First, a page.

Yoga Wars

Posted by Stacey

Yoga. When I talk about it or tell my fellow blogger friends that I will be attending a local Yoga class, I always set my expectations high. I will go to class with my friend, my latest yoga wear and mat in tow, and lay on the floor watching the darkness fill the room around me and the music will clear my mind replacing it with calm and tranquility. Sounds easy enough.

I try to see pictures of flowing waves and a serene beach. What I see when I close my eyes and try to clear my mind is quite different. The beach is in the periphery of my mind somewhere, and the majority of my mind is filled with dinner ideas, school lesson plans and my laundry list, oh, and the red wine stain from yesterday. How do I get that out? I enter the studio and watch my fellow yoga enthusiasts around me. I wonder what they are thinking as the lights dim and the quiet completely engulfs the humid room. Are they thinking of the work that they have to do later on that night? The horrible meeting they had that day that won’t seem to leave the contents of their minds? I hear people around me breathing so loudly as if they have no worry in the world and don’t seem to care how it sounds amidst the quiet. I wonder if they are similar to me in their active conflict or ‘war’ between worry and peace. Similar to the famous novel written by Leo Tolstoy, War and Peace, I feel like I am struggling with the dichotomy as eloquently described within its 1000+ pages. I want to find peace but I am fighting a war to get there. I can’t possibly be the only person fighting this war. Why does it seem so easy for some and not so easy for me?

This is a perfect example of how difficult it is for me to relax my mind and body during a Yoga class

Don’t get me wrong. I love going to my yoga classes. I love my instructors. I have a favourite ‘go to’ instructor who speaks calm so fluently that it inspires me every time to improve my practice. He encourages us to join hands with the person beside us and become one with the room (I have yet to reach out and touch the hand of a neighbour or even my friend and fellow blogger, Mary, in the room–as you get to know me, you’ll find that I am not the touchy-feely type!). The poses feel so good and I find myself generally feeling looser and more relaxed by the end of my class. I am not what you would call a flexible person in any way. Far from it. I watch other yoga participants seem steady on their feet and I am struggling with my shaking legs to stay upright. I listen to the next pose that was introduced, look around and wonder if I have heard the instructions correctly. Most of the time I am, but there are times that I am lost. I have realized over time that I do not have to be at the ‘yoga instructor level’ to have a successful class and feel less stressed and more relaxed.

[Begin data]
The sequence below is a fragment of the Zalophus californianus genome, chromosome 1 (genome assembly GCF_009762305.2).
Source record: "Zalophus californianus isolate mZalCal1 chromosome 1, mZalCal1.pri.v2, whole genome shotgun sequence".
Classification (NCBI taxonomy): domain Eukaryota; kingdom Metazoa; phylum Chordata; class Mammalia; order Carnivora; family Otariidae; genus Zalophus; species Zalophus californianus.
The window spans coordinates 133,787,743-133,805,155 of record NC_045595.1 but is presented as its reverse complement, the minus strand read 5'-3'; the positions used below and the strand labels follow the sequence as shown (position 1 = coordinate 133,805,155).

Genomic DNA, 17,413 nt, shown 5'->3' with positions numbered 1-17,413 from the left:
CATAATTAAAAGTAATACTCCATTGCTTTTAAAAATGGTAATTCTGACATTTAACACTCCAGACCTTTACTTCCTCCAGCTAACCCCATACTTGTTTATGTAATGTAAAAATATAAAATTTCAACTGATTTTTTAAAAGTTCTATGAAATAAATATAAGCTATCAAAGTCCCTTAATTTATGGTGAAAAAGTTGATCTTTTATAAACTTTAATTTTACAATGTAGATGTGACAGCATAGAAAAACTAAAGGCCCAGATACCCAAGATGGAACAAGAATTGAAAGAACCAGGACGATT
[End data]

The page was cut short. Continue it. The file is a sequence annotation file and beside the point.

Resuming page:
After most of my classes, I find that I have achieved at least some element of peace and calm in my busy world again. My own war is now over for another day. My teaching and family life have, at some level, melted into the periphery of my mind and I can finally see the beach and waves in my centre of vision and focus by the end of the 75 minute class. Success? I will enter my next class with the same struggle. War. Peace. War. Peace. Maybe it will take more time to achieve a more quiet, peaceful mind for a portion of my day. Will I get there? I can’t really say. I am determined to attend more yoga classes to find out. Maybe other people out there feel the same way that I do and have a piece of advice on how to find this hard-to-find, elusive peace.

Namaste.

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